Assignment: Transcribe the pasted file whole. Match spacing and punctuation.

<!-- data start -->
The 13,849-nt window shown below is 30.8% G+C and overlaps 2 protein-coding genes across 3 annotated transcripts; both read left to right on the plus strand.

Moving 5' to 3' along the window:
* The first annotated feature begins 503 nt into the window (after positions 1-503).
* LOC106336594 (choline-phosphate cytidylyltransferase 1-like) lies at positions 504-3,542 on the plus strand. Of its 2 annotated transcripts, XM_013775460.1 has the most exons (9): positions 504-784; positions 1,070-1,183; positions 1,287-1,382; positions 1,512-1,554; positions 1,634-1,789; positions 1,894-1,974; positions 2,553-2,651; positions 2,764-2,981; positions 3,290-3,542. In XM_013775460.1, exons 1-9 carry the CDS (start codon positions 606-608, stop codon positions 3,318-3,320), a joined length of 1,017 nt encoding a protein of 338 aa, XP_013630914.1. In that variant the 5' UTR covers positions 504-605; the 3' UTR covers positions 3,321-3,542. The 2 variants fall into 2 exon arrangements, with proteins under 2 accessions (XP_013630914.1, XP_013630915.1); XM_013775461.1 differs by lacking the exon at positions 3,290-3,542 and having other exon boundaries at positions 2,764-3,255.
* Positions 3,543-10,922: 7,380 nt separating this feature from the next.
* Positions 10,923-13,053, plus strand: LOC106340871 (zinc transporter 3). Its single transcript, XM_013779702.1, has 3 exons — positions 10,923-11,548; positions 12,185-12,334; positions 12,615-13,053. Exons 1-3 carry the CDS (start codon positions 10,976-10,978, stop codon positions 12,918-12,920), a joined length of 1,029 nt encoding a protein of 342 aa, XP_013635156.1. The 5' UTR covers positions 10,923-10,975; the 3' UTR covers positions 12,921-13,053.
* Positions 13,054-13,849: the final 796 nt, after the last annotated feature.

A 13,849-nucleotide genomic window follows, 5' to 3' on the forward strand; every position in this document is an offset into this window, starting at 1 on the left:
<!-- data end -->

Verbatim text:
The 13,849-nt window shown below is 30.8% G+C and overlaps 2 protein-coding genes across 3 annotated transcripts; both read left to right on the plus strand.

Moving 5' to 3' along the window:
* The first annotated feature begins 503 nt into the window (after positions 1-503).
* LOC106336594 (choline-phosphate cytidylyltransferase 1-like) lies at positions 504-3,542 on the plus strand. Of its 2 annotated transcripts, XM_013775460.1 has the most exons (9): positions 504-784; positions 1,070-1,183; positions 1,287-1,382; positions 1,512-1,554; positions 1,634-1,789; positions 1,894-1,974; positions 2,553-2,651; positions 2,764-2,981; positions 3,290-3,542. In XM_013775460.1, exons 1-9 carry the CDS (start codon positions 606-608, stop codon positions 3,318-3,320), a joined length of 1,017 nt encoding a protein of 338 aa, XP_013630914.1. In that variant the 5' UTR covers positions 504-605; the 3' UTR covers positions 3,321-3,542. The 2 variants fall into 2 exon arrangements, with proteins under 2 accessions (XP_013630914.1, XP_013630915.1); XM_013775461.1 differs by lacking the exon at positions 3,290-3,542 and having other exon boundaries at positions 2,764-3,255.
* Positions 3,543-10,922: 7,380 nt separating this feature from the next.
* Positions 10,923-13,053, plus strand: LOC106340871 (zinc transporter 3). Its single transcript, XM_013779702.1, has 3 exons — positions 10,923-11,548; positions 12,185-12,334; positions 12,615-13,053. Exons 1-3 carry the CDS (start codon positions 10,976-10,978, stop codon positions 12,918-12,920), a joined length of 1,029 nt encoding a protein of 342 aa, XP_013635156.1. The 5' UTR covers positions 10,923-10,975; the 3' UTR covers positions 12,921-13,053.
* Positions 13,054-13,849: the final 796 nt, after the last annotated feature.

A 13,849-nucleotide genomic window follows, 5' to 3' on the forward strand; every position in this document is an offset into this window, starting at 1 on the left: